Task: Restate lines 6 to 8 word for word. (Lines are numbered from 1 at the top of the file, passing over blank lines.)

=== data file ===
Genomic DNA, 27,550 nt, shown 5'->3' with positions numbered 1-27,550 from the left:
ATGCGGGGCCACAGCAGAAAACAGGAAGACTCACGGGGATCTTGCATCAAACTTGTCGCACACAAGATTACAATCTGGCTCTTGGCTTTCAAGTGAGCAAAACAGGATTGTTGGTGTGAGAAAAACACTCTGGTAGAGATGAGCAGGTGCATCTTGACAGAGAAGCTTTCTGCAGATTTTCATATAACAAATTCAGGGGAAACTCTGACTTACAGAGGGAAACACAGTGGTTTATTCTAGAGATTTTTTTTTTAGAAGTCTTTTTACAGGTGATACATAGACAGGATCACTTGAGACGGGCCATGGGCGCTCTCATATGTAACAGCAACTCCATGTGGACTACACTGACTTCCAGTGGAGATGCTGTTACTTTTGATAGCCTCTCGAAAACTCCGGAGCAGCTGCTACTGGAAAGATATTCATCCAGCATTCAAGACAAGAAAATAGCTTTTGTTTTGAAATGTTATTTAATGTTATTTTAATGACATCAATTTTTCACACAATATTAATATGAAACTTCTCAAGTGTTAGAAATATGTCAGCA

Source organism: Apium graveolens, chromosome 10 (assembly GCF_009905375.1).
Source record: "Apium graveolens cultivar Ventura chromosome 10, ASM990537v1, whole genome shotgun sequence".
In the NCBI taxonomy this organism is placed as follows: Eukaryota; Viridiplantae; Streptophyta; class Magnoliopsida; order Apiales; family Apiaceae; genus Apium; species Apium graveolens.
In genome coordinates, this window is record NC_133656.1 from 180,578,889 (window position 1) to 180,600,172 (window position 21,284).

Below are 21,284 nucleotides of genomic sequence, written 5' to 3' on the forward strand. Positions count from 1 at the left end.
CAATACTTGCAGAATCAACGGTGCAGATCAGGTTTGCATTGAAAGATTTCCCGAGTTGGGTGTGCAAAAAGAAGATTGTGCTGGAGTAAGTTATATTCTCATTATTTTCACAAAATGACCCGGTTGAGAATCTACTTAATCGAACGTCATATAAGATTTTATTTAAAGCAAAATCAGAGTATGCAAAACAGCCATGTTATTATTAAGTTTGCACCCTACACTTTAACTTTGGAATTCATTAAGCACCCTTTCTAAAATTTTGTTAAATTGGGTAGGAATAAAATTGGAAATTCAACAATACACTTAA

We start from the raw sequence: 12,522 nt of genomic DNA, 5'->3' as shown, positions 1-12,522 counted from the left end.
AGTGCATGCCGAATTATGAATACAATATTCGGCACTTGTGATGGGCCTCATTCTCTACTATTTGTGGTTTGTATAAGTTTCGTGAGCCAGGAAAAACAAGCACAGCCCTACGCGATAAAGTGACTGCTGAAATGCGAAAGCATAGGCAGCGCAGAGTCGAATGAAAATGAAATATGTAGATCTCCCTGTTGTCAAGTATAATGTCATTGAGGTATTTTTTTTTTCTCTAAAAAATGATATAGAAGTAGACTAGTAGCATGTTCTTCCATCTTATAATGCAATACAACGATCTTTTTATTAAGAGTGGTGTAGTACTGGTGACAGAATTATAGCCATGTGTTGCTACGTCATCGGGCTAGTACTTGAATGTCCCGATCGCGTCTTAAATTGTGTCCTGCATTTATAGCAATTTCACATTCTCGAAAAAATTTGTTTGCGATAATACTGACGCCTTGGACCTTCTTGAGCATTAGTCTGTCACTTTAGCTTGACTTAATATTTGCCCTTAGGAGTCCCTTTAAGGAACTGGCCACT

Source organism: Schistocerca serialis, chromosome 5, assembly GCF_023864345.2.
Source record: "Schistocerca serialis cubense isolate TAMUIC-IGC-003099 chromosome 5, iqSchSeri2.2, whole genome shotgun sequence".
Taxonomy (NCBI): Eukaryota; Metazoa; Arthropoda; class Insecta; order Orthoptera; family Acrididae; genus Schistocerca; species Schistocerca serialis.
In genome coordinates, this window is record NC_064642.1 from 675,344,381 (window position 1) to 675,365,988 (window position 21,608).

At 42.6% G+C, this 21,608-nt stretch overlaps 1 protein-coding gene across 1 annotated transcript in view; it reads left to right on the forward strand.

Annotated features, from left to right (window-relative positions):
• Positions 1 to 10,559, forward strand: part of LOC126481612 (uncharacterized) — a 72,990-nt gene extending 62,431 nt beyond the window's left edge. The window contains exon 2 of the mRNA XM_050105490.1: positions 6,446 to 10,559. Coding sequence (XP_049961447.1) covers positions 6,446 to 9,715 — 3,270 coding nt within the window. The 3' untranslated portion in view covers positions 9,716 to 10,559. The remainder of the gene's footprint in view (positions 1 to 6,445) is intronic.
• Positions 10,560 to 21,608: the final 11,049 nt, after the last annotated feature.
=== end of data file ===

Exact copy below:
In genome coordinates, this window is record NC_133656.1 from 180,578,889 (window position 1) to 180,600,172 (window position 21,284).

Below are 21,284 nucleotides of genomic sequence, written 5' to 3' on the forward strand. Positions count from 1 at the left end.
CAATACTTGCAGAATCAACGGTGCAGATCAGGTTTGCATTGAAAGATTTCCCGAGTTGGGTGTGCAAAAAGAAGATTGTGCTGGAGTAAGTTATATTCTCATTATTTTCACAAAATGACCCGGTTGAGAATCTACTTAATCGAACGTCATATAAGATTTTATTTAAAGCAAAATCAGAGTATGCAAAACAGCCATGTTATTATTAAGTTTGCACCCTACACTTTAACTTTGGAATTCATTAAGCACCCTTTCTAAAATTTTGTTAAATTGGGTAGGAATAAAATTGGAAATTCAACAATACACTTAA